Mozilla Says iPhone Jailbreaking is Legal

Mozilla is now actively backing a movement that, if successful, would essentially nullify copyright infringement charges against individuals that ‘jailbreak’ their Apple iPhones – a practice that Apple considers illegal.

Mozilla, the makers of the widely popular open source browser project Firefox, said in comments submitted to the U.S. Copyright Office that it supports the Electronic Frontier Foundation (EFF) in its request for an exemption to the Digital Millennium Copyright Act (DMCA). The EFF wants the Copyright Office to let users ‘jailbreak’ their iPhones without fear of copyright infringement issues.

Apple naturally opposes this request claiming that the act of ‘jailbreaking’ an Apple iPhone is in direction violation of copyright laws which protect its software.

 “Jailbreak” is a term given to the processes involved to circumvent the digital rights management (DRM) technology on the Apple iPhone so that users may install third-party applications not authorized by Apple or the mobile carrier. The term ‘jailbreak’ was pioneered by iPhone owners but has since made its way into the entire cellular world for all types of handsets.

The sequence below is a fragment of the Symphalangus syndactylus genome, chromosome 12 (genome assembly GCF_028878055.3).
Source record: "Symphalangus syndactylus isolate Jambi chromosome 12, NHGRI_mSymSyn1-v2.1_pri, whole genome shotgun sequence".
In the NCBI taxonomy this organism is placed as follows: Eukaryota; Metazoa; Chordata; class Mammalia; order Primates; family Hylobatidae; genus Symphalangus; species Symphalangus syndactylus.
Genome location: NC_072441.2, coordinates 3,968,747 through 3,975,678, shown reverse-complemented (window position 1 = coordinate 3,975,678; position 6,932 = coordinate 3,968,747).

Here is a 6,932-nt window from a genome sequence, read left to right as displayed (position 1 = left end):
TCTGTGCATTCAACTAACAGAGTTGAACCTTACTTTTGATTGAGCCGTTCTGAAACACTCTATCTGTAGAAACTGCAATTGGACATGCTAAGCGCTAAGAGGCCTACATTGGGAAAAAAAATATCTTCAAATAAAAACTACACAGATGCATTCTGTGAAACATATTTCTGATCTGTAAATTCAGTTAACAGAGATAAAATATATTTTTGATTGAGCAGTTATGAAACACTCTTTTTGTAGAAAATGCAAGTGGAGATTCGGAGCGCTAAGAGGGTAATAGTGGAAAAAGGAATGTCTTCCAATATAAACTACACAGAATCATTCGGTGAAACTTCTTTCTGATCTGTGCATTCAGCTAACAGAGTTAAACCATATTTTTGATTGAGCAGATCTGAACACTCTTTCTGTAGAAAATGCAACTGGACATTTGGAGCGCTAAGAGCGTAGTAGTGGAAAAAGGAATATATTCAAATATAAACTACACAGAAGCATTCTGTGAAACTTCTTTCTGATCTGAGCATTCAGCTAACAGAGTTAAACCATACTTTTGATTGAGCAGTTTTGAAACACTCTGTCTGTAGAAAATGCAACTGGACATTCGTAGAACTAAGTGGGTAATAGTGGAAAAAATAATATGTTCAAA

Although Mozilla made no direct mention of the iPhone by name in its comments, it is quite obvious who they were targeting, discreetly. Nearly all other handset manufacturers and mobile carriers do not carry the same restrictive measures that Apple imposes on iPhone owners.

Quoting Mozilla CEO John Lilly from a previous interview with another source on Monday :

“This is not us criticizing Apple,  but it’s the principle of the thing. Choice is good for users, and choice shouldn’t be criminalized. The Internet is too important for all of us for that”

...and Quoting Harvey Anderson of Mozilla’s general counsel :

"By controlling the software that can be installed on these cellular phones, these companies can limit and control the type of programs and functionality that is available to users of their devices."

Anderson feels as though the usage of DRM as a way to prevent people from installing software to their devices has a ‘chilling effect on users and innovation’, users become afraid to make use of their devices to their potential because it is deemed illegal. Anderson also continued on to argue that smartphones are akin to a desktop computer because they can be used to access the Internet, and users should have free choice to use any software program they choose to access.